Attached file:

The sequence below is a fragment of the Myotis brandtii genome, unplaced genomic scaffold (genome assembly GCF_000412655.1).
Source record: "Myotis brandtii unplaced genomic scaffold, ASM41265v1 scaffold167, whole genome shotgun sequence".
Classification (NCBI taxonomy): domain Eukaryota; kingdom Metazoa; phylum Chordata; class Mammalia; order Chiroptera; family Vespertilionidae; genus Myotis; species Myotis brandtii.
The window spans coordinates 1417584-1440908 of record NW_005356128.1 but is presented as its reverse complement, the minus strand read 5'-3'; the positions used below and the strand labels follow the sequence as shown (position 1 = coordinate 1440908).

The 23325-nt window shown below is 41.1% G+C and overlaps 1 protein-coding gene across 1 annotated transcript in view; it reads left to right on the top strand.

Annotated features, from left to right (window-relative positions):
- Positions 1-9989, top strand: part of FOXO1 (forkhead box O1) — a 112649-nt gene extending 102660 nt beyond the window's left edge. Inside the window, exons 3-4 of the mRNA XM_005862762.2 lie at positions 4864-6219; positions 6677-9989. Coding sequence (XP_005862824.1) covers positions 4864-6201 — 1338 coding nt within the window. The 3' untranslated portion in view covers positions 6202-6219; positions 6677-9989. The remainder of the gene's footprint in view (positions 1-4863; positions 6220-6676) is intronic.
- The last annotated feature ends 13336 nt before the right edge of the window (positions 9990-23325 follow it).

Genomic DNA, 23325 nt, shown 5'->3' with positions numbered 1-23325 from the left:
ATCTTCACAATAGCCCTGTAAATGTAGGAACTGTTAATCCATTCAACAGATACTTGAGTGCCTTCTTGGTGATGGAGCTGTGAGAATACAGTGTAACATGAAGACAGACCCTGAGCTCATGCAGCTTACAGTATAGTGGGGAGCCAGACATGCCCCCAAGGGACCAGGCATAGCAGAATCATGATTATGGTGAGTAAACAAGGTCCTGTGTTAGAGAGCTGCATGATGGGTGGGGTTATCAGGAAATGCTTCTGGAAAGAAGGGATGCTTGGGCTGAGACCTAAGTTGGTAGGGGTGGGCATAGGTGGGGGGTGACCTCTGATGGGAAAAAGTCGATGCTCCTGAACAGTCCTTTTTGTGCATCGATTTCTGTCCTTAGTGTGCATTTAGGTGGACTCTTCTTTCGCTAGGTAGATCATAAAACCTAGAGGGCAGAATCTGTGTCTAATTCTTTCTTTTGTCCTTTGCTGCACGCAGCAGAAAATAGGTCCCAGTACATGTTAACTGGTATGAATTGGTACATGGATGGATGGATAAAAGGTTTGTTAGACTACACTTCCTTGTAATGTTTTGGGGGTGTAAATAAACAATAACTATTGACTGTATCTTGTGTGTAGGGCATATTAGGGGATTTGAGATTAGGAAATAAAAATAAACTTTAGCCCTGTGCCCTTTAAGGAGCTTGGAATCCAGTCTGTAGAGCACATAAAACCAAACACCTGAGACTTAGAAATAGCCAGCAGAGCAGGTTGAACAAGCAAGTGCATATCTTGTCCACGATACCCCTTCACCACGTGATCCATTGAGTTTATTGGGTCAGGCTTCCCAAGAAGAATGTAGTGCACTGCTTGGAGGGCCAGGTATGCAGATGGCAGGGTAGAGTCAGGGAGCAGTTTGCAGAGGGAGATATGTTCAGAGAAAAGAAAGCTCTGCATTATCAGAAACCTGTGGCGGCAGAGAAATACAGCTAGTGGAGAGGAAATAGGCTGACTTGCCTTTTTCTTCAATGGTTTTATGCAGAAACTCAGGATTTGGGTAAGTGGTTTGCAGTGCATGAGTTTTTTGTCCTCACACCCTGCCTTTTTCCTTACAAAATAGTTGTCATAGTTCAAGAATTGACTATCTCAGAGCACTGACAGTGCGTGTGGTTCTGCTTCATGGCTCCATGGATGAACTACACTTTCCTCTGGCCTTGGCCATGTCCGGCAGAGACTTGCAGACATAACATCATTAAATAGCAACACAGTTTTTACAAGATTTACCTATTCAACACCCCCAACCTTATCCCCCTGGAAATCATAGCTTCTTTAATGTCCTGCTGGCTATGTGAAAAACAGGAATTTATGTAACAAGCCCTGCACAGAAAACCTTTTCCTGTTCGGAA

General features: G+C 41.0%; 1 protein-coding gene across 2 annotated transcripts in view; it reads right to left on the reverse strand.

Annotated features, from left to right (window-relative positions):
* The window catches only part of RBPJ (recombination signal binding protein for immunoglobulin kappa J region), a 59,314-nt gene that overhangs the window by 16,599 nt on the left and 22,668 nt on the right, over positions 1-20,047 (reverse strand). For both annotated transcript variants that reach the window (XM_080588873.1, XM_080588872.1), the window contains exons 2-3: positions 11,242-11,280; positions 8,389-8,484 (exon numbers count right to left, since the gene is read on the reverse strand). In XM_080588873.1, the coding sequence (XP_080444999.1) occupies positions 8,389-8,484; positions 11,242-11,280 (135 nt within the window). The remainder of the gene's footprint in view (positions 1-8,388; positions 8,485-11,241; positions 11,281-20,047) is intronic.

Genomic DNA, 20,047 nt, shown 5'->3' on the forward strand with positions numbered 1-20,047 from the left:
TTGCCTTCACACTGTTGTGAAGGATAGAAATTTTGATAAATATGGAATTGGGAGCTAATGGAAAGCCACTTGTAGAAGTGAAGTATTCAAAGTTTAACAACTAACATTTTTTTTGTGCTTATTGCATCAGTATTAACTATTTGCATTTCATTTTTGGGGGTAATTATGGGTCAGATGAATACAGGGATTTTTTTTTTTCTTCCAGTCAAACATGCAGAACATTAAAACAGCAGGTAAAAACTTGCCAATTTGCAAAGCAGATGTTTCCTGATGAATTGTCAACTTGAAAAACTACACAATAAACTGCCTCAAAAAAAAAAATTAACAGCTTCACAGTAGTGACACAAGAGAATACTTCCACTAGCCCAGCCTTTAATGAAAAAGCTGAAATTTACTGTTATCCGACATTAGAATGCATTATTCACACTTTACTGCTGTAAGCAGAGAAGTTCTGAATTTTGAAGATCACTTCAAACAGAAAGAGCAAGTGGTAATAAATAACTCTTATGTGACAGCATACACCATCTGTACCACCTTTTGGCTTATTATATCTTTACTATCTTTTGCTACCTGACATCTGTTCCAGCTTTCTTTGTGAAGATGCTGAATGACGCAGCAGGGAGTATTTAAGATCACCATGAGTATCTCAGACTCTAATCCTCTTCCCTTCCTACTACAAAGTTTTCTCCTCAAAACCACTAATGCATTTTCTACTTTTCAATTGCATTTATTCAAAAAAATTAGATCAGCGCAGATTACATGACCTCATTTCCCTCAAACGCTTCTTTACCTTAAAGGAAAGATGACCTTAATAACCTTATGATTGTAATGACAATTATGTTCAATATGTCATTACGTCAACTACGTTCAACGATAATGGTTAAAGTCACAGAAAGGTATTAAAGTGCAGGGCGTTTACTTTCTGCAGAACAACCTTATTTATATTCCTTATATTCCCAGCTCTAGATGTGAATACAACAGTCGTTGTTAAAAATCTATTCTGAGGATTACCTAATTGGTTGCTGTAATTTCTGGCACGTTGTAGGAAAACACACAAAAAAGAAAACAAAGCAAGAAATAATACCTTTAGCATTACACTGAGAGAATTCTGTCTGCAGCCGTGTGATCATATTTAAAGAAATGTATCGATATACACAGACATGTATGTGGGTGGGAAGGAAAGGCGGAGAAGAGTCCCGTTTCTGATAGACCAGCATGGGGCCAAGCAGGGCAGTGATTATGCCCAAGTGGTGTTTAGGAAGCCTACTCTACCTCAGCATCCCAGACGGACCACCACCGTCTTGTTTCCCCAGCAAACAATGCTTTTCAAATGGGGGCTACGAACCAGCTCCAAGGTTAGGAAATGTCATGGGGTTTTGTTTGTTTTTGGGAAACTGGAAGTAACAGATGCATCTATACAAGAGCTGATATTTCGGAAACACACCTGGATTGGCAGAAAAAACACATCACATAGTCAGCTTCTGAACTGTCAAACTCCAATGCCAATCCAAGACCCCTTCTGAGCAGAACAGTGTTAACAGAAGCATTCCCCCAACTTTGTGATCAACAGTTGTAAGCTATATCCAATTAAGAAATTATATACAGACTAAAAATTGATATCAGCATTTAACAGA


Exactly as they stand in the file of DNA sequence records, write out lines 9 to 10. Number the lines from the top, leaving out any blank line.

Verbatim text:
Genomic DNA, 23325 nt, shown 5'->3' with positions numbered 1-23325 from the left:
ATCTTCACAATAGCCCTGTAAATGTAGGAACTGTTAATCCATTCAACAGATACTTGAGTGCCTTCTTGGTGATGGAGCTGTGAGAATACAGTGTAACATGAAGACAGACCCTGAGCTCATGCAGCTTACAGTATAGTGGGGAGCCAGACATGCCCCCAAGGGACCAGGCATAGCAGAATCATGATTATGGTGAGTAAACAAGGTCCTGTGTTAGAGAGCTGCATGATGGGTGGGGTTATCAGGAAATGCTTCTGGAAAGAAGGGATGCTTGGGCTGAGACCTAAGTTGGTAGGGGTGGGCATAGGTGGGGGGTGACCTCTGATGGGAAAAAGTCGATGCTCCTGAACAGTCCTTTTTGTGCATCGATTTCTGTCCTTAGTGTGCATTTAGGTGGACTCTTCTTTCGCTAGGTAGATCATAAAACCTAGAGGGCAGAATCTGTGTCTAATTCTTTCTTTTGTCCTTTGCTGCACGCAGCAGAAAATAGGTCCCAGTACATGTTAACTGGTATGAATTGGTACATGGATGGATGGATAAAAGGTTTGTTAGACTACACTTCCTTGTAATGTTTTGGGGGTGTAAATAAACAATAACTATTGACTGTATCTTGTGTGTAGGGCATATTAGGGGATTTGAGATTAGGAAATAAAAATAAACTTTAGCCCTGTGCCCTTTAAGGAGCTTGGAATCCAGTCTGTAGAGCACATAAAACCAAACACCTGAGACTTAGAAATAGCCAGCAGAGCAGGTTGAACAAGCAAGTGCATATCTTGTCCACGATACCCCTTCACCACGTGATCCATTGAGTTTATTGGGTCAGGCTTCCCAAGAAGAATGTAGTGCACTGCTTGGAGGGCCAGGTATGCAGATGGCAGGGTAGAGTCAGGGAGCAGTTTGCAGAGGGAGATATGTTCAGAGAAAAGAAAGCTCTGCATTATCAGAAACCTGTGGCGGCAGAGAAATACAGCTAGTGGAGAGGAAATAGGCTGACTTGCCTTTTTCTTCAATGGTTTTATGCAGAAACTCAGGATTTGGGTAAGTGGTTTGCAGTGCATGAGTTTTTTGTCCTCACACCCTGCCTTTTTCCTTACAAAATAGTTGTCATAGTTCAAGAATTGACTATCTCAGAGCACTGACAGTGCGTGTGGTTCTGCTTCATGGCTCCATGGATGAACTACACTTTCCTCTGGCCTTGGCCATGTCCGGCAGAGACTTGCAGACATAACATCATTAAATAGCAACACAGTTTTTACAAGATTTACCTATTCAACACCCCCAACCTTATCCCCCTGGAAATCATAGCTTCTTTAATGTCCTGCTGGCTATGTGAAAAACAGGAATTTATGTAACAAGCCCTGCACAGAAAACCTTTTCCTGTTCGGAA